A search was immediately begun and continued for several days without success and was finally abandoned. It was thought that the Native Americans had followed him a long way and perhaps out of the county, then killing him. Mr. Reynolds never carried firearms, so his only chance for life was to run. Eight or ten days after his disappearance, Frank Baugh and another man, a relative of Mr. McReynolds, had been to Camp Colorado and were returning home when they observed an offensive odor that they determined came from a corpse. Following the direction it came from, they found the murdered man in a liveoak thicket abut here miles from Camp Colorado, where he had been killed and scalped. His money, which was in green backs was still in his pocket. The Native Americans had not learned the value of paper money and knew only coin.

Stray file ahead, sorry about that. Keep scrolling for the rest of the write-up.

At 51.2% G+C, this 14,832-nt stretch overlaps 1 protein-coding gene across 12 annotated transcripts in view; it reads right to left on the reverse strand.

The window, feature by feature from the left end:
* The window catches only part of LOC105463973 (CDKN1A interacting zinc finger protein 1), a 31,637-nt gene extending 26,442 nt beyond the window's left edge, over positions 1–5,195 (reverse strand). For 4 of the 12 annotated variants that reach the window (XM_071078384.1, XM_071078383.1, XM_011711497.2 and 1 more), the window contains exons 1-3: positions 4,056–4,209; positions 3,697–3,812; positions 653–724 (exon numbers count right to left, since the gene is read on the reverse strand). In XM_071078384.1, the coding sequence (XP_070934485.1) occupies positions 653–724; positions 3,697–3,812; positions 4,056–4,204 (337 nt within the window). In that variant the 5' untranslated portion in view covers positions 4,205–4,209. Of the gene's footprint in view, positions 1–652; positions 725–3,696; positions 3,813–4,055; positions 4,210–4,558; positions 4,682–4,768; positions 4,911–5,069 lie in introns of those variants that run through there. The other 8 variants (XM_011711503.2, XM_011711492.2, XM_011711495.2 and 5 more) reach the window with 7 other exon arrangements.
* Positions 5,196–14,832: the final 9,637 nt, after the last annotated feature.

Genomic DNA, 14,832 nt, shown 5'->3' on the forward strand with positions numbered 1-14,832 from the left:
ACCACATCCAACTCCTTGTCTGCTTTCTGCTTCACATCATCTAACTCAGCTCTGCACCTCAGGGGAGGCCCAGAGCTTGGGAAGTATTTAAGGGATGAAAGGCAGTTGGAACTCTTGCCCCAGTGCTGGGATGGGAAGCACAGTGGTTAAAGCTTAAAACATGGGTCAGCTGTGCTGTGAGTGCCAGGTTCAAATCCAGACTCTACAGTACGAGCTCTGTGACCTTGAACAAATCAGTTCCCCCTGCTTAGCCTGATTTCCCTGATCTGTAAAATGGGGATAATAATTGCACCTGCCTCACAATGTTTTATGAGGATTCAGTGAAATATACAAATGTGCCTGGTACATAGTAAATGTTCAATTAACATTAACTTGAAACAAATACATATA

Another Native American attack was related by the Coleman County Pioneer Newspaper:

In 1871, Mr. McCain, living on Home Creek in Coleman County, went into the woods for the purpose of hauling wood, taking with him his little twelve year old son. He saw Native Americans advancing on them. He immediately took one of the horses loose from the wagon, taking his little son behind him, and started to run for home. The Native Americans pursued him, firing as they came. A shot struck the little son, killing him instantly. Mr. McCain continued his flight home. He rallied as many men as he could. They returned to the scene of the attack. The Native Americans had gone but the little boy lay there, dead and scalped. The attackers were not satisfied with taking the life of a child. They had horribly mutilated his body, skinning the palms of his hand and cutting his heart out.